April 12, 2012 2 Comments
I know some fanboys are in love with their tablets and claim they will replace any kind of printed media, that the book is dead, long live the book, etc. I do agree with them partially, and to all those who claim that books have this “special smell” (or other equally creative arguments), I tell them that you cannot stop technological evolution and that as a matter of fact some books don’t really smell well at all. However I am still partially in misalignment with those tablet lovers for the simple reason that I hate to go to bed with a glowing device that could serve as a landing strip for one of the V spaceships. But also because after spending the whole day in front of my computer, my eyes need some rest. To reconcile all my needs I got my Kindle, so I gain portability, avoid chopping down trees to manufacture paper but still I can have a reading experience similar to that of reading a book. Besides, the Kindle won’t kill me if I fall asleep while reading at night and it accidentally drops on my head (not saying my iPad would but probably there would be some cranial indentation). And don’t even try to read an iPad on the beach under the sun.
This being said, we live in a time in which we not only read books. For some, the Internet is the main source of information, and it is true that its ubiquity and its real time content cannot be matched by printed media. There is a problem however with reading on-line; we read on a web browser, and the format displayed is not necessarily reader friendly. Even when we are reading on a browser on a big computer screen, websites have too many things going on, since the aim is to be visually appealing and plain text is not too fancy. Just imagine an Internet full of Wikipedias, that would be quite boring from a visual perspective. And this problem is more notable when we try to read in a smaller screen, such as the ones of an iPod or a Kindle. However, there are solutions, and one of them is called Readability. I have become a big fan.
Readability is a tool that you can install in your computer. It integrates with the navigation bar of your web browser. When you get to a web page you really want to read, there are several options. Of course, you can forget about all this, ignore this post, and read it as a webpage. Or perhaps you can still read it in your browser using Readability (similar to the reader function on Safari), which is already a notable improvement in reading experience. But the really cool part is that you can send it to your library, and later on read it on your tablet via the corresponding Readability App, or (and this is what I really like), send it to your Kindle, and read it there.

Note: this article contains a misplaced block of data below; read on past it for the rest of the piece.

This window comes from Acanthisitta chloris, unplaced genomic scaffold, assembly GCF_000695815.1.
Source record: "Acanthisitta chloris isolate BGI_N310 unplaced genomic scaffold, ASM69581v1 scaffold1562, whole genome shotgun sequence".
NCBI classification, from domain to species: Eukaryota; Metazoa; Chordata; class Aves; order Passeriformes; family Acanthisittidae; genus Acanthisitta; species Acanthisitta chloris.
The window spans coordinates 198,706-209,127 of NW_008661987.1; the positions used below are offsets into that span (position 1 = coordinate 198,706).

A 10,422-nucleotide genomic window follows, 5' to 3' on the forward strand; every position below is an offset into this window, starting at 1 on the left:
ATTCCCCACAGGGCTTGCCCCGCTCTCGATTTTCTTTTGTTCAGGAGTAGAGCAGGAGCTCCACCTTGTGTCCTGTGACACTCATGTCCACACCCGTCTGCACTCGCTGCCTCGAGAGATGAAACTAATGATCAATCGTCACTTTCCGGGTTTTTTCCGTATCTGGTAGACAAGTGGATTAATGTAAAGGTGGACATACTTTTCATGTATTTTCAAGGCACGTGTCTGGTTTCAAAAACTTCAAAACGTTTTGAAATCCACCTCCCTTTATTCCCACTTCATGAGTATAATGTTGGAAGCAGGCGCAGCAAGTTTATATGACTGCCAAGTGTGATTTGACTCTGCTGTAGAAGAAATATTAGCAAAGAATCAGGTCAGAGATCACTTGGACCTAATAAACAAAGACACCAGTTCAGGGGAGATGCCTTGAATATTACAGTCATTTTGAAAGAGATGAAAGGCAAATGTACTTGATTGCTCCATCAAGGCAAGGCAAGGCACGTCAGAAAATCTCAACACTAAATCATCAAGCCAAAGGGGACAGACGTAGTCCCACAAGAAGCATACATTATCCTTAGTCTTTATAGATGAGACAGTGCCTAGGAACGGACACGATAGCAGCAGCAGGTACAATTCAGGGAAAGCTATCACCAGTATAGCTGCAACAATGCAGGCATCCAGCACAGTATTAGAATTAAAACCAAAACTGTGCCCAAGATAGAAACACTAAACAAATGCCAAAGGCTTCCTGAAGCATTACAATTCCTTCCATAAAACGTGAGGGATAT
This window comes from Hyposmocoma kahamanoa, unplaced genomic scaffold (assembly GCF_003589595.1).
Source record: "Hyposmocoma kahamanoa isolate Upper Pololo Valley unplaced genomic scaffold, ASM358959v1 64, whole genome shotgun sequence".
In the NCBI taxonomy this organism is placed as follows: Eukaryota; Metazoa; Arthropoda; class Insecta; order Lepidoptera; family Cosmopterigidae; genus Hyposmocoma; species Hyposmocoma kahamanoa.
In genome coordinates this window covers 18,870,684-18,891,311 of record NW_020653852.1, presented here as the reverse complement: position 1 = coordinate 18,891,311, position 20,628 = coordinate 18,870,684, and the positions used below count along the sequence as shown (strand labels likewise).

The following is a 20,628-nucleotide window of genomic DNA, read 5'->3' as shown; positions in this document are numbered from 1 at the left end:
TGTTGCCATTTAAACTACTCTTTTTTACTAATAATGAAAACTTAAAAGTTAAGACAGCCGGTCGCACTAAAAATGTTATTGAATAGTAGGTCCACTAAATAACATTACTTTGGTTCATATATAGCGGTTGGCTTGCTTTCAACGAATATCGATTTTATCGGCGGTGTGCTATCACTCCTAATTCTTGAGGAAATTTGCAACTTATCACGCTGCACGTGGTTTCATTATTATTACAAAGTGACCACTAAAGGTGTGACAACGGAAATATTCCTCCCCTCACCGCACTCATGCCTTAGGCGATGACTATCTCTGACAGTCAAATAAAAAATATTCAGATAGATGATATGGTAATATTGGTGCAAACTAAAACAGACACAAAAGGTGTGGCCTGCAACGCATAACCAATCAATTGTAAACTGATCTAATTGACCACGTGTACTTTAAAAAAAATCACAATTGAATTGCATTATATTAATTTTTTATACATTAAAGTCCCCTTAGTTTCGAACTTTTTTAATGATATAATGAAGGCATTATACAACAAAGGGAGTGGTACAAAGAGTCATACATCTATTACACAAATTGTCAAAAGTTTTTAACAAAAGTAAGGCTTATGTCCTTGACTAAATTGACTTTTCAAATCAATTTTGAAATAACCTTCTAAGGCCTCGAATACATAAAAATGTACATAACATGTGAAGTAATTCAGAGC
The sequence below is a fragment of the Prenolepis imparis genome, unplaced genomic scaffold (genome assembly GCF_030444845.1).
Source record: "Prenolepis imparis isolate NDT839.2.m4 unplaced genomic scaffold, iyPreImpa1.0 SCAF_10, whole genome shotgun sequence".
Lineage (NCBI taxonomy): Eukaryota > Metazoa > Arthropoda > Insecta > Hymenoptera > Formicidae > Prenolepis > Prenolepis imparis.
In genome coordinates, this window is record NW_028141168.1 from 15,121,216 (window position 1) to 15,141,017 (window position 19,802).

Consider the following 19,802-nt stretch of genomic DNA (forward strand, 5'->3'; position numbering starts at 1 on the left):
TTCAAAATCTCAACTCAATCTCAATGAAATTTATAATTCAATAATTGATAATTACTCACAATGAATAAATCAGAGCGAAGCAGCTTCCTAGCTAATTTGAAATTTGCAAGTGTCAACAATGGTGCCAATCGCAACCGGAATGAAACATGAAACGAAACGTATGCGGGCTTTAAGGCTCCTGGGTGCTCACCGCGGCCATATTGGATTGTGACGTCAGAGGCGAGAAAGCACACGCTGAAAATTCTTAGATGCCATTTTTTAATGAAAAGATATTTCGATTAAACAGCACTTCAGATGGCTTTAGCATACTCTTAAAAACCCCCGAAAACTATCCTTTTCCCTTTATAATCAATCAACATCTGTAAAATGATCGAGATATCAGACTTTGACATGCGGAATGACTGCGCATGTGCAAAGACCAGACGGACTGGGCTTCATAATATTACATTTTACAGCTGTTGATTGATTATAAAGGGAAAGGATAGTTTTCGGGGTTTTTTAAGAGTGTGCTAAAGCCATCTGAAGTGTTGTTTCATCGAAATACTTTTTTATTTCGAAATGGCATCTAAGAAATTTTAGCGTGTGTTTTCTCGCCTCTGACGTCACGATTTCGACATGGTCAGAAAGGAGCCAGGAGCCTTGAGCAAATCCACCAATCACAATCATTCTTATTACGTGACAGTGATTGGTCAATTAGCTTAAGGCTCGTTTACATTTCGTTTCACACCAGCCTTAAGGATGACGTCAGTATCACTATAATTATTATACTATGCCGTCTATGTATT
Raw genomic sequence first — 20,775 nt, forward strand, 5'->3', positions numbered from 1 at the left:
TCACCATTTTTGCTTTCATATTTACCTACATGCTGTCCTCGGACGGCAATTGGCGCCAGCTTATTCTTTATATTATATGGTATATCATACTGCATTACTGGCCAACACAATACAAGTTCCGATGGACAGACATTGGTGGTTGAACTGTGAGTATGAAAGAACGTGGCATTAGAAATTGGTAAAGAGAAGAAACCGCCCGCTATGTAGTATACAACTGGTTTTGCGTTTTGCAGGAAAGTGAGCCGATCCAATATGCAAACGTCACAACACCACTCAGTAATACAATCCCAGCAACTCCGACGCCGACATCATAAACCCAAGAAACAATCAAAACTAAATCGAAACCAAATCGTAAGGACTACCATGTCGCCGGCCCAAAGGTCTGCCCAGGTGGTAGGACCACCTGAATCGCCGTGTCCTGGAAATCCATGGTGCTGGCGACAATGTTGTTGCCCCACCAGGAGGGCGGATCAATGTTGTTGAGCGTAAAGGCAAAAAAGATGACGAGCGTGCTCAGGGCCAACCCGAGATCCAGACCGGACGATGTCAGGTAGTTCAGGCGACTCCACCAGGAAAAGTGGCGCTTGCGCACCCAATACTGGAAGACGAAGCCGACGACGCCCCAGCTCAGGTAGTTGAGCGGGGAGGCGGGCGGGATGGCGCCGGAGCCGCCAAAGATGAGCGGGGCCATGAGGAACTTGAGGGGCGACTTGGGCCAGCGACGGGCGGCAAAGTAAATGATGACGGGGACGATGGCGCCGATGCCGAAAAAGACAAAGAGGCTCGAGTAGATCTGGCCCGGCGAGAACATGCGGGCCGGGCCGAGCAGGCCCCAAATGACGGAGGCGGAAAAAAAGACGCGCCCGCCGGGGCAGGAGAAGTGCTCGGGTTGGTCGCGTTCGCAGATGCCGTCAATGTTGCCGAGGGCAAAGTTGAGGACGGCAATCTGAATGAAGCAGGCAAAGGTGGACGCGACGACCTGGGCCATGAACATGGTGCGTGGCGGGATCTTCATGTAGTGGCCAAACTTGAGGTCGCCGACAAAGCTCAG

I have played a bit with Readability and here are the results, for those who are curious. To make it even more interesting, I’ve tested it with a website in Japanese, to make sure there were no problems with the text encoding neither in my iPad nor in my Kindle. Plus I know you were all super interested in learning something more about neutrinos in Japanese. So these are the screenshots:
- Firefox using Readability:
The verdict? It works great. There is a slight lag for the files to sync, especially with the Kindle. So if it’s a life or death matter that you read in that very same second this might not be great, but if you come across something you want to send to your device to read later off-line, it is great. And then of course you have those extra functions for sharing on Twitter or Facebook that are also quite cool. So quite recommended.
Disclosure – In no way I am linked to or sponsored by Readability. Not that I would mind, if they were willing to. Just saying.